“Gardening is great fun, and really stretches the dollar, but having to water the garden takes too much time and runs up my water bill.” Except for the words “dollar” and “bill,” similar words were likely spoken thousands of years ago by gardeners just like us. So they came up with a solution; clay pot irrigation.
For years, geologists have been digging up unglazed clay pots from long forgotten ancient garden sites, from China to South America. Why? Because clay pots, when used as irrigation thousands of years ago, saved up to 70% of the water use, were inexpensive, and could go days without filling. Nothing has changed: clay pot irrigation still does all that, and is organic to boot!
There is a trend growing in our society to take back our health, our food and our lovely Mother earth. In general, people are realizing that healthy food is the building block of, well, health. This movement is showing up in many places, with gardening being the closest to home and the easiest to address. In front yards, in back yards, in raised beds, on decks, on porches, in old tires and even in used tennis shoes, gardens are blossoming. And more and more people are using clay pot irrigation to water their flourishing gardens because this movement to health includes a commitment to conserve water, and a desire to save time. The process is simple. Bury a clay pot, often called an olla, in the ground, or in a container, upto its neck, and place plants within an 18” radius of its center. Fill the olla with water, and soil-moisture tension will occur. The plant and dry soil literally draw the water out of the olla. The chemistry of soil-moisture tension prevents over and under watering of the plants. This comes in very handy when planning trips, during a busy work week, or when rain is sparse, since larger ollas (around 2 gallons) can go 3-5 days without filling. Even fertilizing is easier with an olla. Add a liquid fertilizer directly to the olla, using 1/3 less fertilizer. There is no runoff, no filter, no need for water pressure, it is low tech, has no plastic parts, is easy to use and supplies water directly to the root zone, which aids in building a healthier, larger root base.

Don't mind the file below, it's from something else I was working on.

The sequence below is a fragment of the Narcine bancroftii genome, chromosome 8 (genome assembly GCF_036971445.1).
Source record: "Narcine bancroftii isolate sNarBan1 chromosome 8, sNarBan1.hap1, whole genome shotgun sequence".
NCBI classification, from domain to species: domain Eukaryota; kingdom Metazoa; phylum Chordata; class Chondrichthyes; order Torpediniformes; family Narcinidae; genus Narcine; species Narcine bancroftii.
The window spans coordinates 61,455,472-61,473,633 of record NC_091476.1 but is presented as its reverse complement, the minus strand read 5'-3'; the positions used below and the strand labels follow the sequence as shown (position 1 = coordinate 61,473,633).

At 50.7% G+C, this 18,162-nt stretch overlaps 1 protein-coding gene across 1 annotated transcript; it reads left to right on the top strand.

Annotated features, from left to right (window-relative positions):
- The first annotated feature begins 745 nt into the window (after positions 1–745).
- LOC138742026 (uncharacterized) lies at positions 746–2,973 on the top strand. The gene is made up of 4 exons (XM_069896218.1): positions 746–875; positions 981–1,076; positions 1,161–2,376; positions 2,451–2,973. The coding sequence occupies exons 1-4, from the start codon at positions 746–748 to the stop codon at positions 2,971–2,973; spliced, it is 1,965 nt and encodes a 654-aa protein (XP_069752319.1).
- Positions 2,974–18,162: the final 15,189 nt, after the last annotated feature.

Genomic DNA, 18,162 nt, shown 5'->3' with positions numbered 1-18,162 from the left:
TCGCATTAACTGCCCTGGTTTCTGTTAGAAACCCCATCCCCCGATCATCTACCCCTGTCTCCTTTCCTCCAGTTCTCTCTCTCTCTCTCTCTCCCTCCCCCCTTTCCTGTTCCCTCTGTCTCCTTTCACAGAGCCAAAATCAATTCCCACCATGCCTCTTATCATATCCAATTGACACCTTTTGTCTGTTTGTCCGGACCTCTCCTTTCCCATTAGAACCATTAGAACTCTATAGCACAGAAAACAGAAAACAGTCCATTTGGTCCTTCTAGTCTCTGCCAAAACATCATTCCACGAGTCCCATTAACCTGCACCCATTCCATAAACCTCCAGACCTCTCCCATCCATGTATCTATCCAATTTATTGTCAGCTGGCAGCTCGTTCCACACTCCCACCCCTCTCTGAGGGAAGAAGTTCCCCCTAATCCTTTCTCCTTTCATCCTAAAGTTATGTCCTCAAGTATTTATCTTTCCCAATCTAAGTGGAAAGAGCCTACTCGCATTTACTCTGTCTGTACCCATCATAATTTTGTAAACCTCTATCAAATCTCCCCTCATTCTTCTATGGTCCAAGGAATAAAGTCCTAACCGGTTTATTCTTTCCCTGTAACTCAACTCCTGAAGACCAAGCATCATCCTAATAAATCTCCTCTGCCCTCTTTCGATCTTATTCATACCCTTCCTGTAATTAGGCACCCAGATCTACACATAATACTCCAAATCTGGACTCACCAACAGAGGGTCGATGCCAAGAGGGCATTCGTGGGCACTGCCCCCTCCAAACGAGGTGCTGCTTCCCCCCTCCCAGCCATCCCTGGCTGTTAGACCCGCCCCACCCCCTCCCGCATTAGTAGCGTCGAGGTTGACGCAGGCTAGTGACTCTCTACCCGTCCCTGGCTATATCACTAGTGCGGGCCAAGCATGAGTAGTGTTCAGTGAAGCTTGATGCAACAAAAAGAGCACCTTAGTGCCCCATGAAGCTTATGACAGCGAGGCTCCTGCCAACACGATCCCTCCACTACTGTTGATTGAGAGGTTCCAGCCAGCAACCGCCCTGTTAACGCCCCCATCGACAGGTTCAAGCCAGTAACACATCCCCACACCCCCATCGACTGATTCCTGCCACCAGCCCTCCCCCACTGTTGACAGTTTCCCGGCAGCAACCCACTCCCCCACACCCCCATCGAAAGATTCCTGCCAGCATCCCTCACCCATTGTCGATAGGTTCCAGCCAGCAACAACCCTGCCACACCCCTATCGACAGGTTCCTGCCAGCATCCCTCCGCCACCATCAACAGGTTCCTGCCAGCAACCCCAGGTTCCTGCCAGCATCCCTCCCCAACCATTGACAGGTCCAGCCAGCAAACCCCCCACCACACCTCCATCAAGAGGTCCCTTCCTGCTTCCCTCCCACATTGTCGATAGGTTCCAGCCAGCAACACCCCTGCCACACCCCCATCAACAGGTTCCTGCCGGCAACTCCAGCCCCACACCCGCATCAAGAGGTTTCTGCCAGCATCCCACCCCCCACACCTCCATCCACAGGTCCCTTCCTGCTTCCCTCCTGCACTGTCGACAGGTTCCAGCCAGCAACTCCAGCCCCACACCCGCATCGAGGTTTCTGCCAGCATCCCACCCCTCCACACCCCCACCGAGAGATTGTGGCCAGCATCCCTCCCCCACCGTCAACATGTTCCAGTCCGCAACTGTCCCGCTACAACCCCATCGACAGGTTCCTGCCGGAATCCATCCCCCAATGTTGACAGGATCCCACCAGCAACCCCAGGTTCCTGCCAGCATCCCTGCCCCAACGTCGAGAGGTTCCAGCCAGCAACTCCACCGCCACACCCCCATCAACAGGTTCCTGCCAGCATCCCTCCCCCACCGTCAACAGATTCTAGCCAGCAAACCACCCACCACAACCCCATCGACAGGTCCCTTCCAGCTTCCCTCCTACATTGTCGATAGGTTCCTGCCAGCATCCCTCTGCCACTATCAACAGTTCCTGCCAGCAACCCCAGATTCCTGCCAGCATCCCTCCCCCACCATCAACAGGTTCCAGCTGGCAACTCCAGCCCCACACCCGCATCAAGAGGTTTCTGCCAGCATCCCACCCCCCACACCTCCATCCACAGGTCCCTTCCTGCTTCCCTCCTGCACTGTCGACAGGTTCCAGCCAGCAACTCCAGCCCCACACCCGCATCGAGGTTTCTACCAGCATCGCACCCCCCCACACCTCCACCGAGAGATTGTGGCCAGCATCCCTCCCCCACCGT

Amazing! Those ancient folks solved some serious irrigation problems with a simple, smart solution, ollas. And so can we! Grab some seeds, some good soil and an olla. Build a garden in the ground, a container or in a raised bed. You’ll be pleased to see how ollas make your plants happy! Gardening is great fun, especially as you enjoy the “modern” way of saving water and time with an olla.